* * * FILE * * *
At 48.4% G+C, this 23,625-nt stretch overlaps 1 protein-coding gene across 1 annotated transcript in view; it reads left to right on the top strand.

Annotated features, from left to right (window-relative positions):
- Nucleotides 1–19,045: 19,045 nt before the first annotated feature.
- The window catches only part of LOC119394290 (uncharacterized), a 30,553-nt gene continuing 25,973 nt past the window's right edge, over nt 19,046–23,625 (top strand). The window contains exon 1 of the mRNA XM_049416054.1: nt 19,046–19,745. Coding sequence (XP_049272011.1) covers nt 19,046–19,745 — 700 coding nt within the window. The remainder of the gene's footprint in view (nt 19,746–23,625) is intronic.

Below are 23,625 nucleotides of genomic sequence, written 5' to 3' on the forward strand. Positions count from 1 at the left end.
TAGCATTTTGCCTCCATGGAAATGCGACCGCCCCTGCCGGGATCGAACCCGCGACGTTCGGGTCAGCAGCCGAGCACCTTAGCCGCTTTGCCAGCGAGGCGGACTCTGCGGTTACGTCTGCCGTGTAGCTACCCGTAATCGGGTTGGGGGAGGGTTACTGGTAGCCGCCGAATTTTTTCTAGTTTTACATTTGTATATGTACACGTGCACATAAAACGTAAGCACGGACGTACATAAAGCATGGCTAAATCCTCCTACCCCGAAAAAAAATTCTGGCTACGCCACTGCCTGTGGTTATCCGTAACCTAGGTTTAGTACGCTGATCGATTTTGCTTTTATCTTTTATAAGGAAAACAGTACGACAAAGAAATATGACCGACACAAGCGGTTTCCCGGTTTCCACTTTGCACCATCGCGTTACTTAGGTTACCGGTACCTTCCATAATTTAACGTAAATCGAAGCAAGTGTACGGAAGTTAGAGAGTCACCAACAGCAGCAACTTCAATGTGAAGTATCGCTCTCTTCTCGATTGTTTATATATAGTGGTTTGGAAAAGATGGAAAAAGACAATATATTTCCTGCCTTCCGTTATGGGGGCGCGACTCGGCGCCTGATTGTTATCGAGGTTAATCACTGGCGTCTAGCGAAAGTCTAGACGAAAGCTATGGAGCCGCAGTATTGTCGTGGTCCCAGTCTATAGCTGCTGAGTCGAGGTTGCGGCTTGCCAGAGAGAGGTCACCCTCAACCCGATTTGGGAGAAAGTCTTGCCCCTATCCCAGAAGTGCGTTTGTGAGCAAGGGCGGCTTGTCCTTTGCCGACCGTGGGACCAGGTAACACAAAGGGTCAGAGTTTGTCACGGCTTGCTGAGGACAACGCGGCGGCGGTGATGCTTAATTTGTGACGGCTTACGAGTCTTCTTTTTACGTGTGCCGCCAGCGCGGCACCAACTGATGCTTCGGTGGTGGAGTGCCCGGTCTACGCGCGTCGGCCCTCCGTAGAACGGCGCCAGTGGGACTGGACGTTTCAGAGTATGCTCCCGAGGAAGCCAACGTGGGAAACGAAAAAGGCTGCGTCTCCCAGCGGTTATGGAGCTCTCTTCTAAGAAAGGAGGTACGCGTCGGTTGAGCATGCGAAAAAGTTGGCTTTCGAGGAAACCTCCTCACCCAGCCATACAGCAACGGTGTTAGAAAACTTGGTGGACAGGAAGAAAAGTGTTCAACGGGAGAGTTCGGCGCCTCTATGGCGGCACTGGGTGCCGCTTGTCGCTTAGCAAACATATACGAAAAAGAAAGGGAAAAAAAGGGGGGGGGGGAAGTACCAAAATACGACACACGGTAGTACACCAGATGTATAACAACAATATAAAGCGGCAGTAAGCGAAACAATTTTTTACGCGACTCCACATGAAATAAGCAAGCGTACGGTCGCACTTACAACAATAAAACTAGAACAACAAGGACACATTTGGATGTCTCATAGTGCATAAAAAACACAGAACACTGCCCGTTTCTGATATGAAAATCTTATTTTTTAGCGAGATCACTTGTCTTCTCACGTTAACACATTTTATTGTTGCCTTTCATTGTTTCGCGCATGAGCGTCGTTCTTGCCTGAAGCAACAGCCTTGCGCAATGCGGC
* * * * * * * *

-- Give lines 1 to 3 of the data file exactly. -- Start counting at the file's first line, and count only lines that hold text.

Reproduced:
At 48.4% G+C, this 23,625-nt stretch overlaps 1 protein-coding gene across 1 annotated transcript in view; it reads left to right on the top strand.

Annotated features, from left to right (window-relative positions):
- Nucleotides 1–19,045: 19,045 nt before the first annotated feature.